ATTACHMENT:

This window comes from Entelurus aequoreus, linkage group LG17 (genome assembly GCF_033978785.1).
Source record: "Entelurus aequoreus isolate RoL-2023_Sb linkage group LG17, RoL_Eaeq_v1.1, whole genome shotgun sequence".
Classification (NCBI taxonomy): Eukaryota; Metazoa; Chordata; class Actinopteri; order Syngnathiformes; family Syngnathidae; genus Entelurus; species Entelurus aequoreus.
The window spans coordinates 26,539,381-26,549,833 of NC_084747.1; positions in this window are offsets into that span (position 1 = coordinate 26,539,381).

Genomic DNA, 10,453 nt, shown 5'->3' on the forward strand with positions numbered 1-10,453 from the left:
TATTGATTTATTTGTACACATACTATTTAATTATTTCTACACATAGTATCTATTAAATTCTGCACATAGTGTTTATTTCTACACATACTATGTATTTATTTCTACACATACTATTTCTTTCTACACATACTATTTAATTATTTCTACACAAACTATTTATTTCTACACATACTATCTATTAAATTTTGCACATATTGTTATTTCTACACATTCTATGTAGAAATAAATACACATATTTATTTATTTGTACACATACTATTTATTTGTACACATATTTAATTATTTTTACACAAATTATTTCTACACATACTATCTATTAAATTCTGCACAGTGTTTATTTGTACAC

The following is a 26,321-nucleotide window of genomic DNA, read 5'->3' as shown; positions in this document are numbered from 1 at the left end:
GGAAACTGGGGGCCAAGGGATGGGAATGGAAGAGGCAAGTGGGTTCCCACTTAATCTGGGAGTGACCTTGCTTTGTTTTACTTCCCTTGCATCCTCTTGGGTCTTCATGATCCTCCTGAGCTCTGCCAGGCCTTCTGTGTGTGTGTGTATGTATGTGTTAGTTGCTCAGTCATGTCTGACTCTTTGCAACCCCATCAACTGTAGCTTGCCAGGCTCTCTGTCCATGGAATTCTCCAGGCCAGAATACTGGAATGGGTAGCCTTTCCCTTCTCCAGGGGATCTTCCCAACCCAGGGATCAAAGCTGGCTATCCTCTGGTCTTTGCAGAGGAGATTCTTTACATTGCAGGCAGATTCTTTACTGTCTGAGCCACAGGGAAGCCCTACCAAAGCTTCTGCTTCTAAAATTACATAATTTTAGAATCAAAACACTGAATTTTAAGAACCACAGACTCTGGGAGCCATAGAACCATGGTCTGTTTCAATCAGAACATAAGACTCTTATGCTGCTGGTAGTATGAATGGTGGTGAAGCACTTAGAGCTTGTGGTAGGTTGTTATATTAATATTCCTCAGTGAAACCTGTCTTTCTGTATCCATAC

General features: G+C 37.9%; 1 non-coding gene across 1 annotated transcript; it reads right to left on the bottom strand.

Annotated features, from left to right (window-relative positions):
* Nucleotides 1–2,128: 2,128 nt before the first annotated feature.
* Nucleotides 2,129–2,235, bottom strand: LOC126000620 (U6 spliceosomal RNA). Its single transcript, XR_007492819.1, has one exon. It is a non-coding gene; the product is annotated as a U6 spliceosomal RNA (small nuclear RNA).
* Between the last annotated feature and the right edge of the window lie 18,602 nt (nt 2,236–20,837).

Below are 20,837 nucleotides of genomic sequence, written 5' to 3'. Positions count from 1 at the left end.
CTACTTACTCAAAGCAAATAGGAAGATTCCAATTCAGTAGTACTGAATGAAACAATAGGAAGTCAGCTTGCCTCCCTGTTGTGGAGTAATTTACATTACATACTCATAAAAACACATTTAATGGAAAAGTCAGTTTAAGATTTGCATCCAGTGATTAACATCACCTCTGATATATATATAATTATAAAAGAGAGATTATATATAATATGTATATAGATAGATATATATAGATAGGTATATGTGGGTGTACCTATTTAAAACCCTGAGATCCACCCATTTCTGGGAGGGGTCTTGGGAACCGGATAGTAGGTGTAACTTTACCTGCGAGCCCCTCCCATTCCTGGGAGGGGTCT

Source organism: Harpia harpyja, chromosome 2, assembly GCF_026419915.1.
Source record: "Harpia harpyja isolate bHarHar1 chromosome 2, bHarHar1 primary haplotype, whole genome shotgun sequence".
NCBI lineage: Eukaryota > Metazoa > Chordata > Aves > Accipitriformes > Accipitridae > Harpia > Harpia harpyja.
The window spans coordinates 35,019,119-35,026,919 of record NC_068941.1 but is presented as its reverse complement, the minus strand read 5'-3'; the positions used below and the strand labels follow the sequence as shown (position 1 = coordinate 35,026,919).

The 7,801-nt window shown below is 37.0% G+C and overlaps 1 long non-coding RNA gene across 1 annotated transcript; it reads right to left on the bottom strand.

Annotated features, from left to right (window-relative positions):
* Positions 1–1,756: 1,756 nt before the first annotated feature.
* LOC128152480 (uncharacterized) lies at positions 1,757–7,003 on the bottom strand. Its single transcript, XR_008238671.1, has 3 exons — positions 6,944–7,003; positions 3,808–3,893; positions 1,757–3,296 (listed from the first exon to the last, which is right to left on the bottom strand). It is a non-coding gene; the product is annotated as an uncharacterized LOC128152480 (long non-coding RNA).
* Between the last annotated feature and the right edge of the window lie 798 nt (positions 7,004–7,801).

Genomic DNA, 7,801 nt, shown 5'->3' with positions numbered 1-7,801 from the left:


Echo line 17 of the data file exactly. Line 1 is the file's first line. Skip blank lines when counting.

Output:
Source record: "Harpia harpyja isolate bHarHar1 chromosome 2, bHarHar1 primary haplotype, whole genome shotgun sequence".